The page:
Doji Candle Explained by Trading Coach Jo

A Doji candle has a small body with a long upper wick and long lower wick. Long means longer than the length of the body of the candle. Below is an example of what a typical Doji candle looks like.

A recent client of Trading Coach Jo, recognized a Doji, but did not understand how to interpret this potential signal. Following is my simplified explanation:

After identifying a Doji, the most significant thing is to note where this Doji occurs on the chart. If a Doji appears at support or resistance, it could mean a reversal. I suggest that you wait for the next candle to confirm a change in direction.

If a Doji appears other than at support or resistance, it simply signifies indecision. You will notice that a stock that is stagnant in a horizontal channel, may have several Dojis with a short time period – all showing that the stock does not know which way it intends to move.

Be sure to watch for Doji candles at support and resistance. Noticing this pattern can give you advance notice of a pending move in the opposite direction.

Here’s to your option trading success,

Coach Jo

Take a Break from Trading – Enjoy the Holidays!

Hey traders – I don’t know about you, but once my December option spreads expire this Friday, I will take a break from trading until a few days after the New Year. It is very important to me to take a break. I encourage you to do the same. Spend time with friends and family. Acknowledge yourself for all that you have learned and accomplished this year. Thank those that have supported your efforts.

If you find yourself reacting to this idea, stop and think about it. Is trading the goal or is it the means to an ideal life style? Have you turned trading into a JOB? I surely hope not!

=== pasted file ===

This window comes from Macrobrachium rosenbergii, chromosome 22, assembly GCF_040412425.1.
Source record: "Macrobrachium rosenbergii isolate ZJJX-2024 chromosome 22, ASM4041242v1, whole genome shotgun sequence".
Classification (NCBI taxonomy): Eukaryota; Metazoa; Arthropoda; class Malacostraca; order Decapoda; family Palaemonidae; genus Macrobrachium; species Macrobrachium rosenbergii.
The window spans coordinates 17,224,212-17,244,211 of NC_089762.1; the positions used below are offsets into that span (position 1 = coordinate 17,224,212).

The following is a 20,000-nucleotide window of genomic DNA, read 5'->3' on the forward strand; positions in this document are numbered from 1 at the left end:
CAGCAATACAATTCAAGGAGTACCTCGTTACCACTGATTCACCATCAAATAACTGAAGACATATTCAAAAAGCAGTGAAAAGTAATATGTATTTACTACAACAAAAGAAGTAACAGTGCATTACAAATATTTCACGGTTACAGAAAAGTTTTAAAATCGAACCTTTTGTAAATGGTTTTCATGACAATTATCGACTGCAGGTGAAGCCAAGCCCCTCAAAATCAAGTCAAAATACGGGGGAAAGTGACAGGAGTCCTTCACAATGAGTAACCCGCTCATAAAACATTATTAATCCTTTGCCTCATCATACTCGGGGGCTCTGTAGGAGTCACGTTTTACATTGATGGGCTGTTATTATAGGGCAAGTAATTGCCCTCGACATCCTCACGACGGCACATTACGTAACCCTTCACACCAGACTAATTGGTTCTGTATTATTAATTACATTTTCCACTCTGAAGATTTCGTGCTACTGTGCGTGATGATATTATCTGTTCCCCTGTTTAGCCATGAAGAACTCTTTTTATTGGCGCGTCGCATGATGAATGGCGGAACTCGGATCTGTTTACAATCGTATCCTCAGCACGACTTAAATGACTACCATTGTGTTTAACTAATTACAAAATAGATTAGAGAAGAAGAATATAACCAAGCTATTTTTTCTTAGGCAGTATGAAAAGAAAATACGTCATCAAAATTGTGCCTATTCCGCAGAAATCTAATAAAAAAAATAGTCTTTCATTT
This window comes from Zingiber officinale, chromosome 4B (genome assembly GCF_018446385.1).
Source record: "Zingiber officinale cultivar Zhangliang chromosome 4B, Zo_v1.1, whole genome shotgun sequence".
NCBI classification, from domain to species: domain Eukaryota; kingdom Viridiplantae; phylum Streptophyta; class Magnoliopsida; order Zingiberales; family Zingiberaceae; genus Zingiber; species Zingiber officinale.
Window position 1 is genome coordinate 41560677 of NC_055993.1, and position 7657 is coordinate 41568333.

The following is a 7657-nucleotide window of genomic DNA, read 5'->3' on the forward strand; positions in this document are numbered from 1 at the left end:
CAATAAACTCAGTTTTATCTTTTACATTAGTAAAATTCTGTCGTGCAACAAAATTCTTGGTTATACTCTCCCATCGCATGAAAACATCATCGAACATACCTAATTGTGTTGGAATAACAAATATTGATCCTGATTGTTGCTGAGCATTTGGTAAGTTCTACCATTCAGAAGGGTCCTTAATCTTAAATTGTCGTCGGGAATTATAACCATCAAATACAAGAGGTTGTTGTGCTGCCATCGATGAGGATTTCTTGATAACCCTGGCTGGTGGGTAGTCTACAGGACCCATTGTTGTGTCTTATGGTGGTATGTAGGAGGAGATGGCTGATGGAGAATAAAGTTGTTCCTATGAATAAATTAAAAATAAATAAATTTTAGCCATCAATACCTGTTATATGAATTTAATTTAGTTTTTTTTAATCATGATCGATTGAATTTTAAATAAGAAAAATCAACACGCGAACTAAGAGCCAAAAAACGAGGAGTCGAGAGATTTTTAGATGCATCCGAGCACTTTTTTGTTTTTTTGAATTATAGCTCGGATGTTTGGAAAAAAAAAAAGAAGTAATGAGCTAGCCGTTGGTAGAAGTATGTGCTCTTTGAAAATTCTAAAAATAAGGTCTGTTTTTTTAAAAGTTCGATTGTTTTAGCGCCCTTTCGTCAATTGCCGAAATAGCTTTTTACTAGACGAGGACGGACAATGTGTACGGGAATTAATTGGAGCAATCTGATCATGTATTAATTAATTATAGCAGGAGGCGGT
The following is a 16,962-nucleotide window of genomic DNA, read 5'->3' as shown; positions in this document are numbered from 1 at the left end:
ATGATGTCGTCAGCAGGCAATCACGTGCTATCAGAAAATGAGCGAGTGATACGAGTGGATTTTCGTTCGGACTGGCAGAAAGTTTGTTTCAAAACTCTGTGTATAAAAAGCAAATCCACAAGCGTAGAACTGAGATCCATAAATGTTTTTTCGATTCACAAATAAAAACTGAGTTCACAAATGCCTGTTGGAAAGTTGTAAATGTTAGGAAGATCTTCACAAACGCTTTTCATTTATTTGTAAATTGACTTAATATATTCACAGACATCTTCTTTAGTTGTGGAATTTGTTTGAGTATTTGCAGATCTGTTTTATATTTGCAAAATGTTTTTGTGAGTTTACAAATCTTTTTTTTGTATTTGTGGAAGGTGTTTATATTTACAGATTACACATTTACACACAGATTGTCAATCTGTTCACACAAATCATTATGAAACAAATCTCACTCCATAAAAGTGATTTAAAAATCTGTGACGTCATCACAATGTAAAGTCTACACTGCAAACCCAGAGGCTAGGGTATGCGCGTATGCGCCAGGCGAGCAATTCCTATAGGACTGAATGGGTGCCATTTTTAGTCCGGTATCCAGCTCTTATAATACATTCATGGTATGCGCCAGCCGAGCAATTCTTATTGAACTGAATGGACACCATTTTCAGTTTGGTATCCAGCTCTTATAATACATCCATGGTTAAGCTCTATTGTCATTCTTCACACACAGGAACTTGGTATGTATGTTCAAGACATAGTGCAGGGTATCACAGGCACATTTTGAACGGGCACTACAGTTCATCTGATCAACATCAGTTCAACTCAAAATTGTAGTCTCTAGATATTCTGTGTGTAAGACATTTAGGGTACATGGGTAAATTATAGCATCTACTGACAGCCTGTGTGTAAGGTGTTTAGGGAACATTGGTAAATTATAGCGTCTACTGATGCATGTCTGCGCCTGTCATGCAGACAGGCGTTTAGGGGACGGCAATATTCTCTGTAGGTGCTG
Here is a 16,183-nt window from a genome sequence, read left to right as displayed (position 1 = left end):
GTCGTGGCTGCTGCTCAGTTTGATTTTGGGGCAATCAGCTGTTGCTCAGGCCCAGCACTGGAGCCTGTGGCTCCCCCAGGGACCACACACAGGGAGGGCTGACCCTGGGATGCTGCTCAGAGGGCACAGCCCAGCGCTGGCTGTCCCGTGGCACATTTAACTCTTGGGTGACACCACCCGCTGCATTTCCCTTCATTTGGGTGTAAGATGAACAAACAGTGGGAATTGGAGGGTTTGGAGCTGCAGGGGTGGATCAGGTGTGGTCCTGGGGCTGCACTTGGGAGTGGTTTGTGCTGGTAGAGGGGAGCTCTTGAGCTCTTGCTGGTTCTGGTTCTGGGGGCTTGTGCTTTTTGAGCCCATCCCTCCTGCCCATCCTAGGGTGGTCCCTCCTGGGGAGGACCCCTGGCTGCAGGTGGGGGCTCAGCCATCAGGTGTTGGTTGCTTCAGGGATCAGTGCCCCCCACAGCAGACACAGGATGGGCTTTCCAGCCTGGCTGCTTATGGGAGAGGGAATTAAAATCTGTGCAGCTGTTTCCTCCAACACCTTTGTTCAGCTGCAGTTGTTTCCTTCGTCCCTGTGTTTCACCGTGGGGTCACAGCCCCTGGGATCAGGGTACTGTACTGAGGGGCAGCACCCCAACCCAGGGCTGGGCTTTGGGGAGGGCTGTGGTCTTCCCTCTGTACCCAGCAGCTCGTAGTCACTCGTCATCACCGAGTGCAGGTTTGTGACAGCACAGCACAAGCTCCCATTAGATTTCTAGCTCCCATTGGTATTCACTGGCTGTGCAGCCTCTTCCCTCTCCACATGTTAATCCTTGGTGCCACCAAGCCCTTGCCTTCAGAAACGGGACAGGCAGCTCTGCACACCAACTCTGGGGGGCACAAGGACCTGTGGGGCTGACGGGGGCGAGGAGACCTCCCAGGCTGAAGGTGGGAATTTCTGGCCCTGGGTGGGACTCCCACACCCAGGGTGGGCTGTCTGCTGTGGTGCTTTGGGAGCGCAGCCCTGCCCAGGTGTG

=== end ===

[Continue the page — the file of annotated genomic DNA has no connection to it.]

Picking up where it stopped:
I wish you and your family a very happy and restful Holiday Season! See you in the New Year!

Ho, Ho, Ho!

Coach Jo

Opening Range for Exchanges – Trading Coach Jo

Need more validation of a stock move? In addition to the Opening Range (OR) for an individual stock, also consider the stock’s exchange.

If the stock symbol has 4 letters, it is traded on the NASDAQ. For example, if you are waiting for a strong move on AAPL, check to make sure that AAPL has actually broken out of it’s 30 minute OR. As another validator, check the NASDAQ to see if it also is trading outside of it’s OR.

For stock symbols with less than 4 letters, check the NYSE. You would want the NYSE to be trading outside of it’s OR. Whether it is trading up or down does not matter. We only want to validate the momentum of the trade to make sure that the stock is moving in the intended direction.

Remember that the more true validators in your favor, the greater the probability of success.

Best regards,

Coach Jo

The Opening Range – Trading Coach Jo

In the current market, I am seeing that stock moves don’t seem to have much momentum behind them. A stock may break out of it’s channel for a short time, only to have it go back into that channel. One thing a trader can do is to pay attention to the opening range. Different traders use different time frames for different strategies.

Some use the first 30 minutes. After 8AM MST, I mark the charts that I am interested in by a horizontal line at the high and a horizontal line at the low of the time period beginning when the market opens to 30 minutes after open.

If a stock seems to be breaking out of it’s pattern, yet has not broken out of it’s OR, I don’t trade it. If it breaks the OR, that is one sign of validation that this stock may have the power to continue to break to new highs or new lows. If it breaks up, we buy calls. If it breaks down, we buy puts.

Trading Coach Jo clients back test to see if paying attention to the OR would hae been a good thing. Check it out for your trading practice. Let us know what you have found.

Cheers,

Coach Jo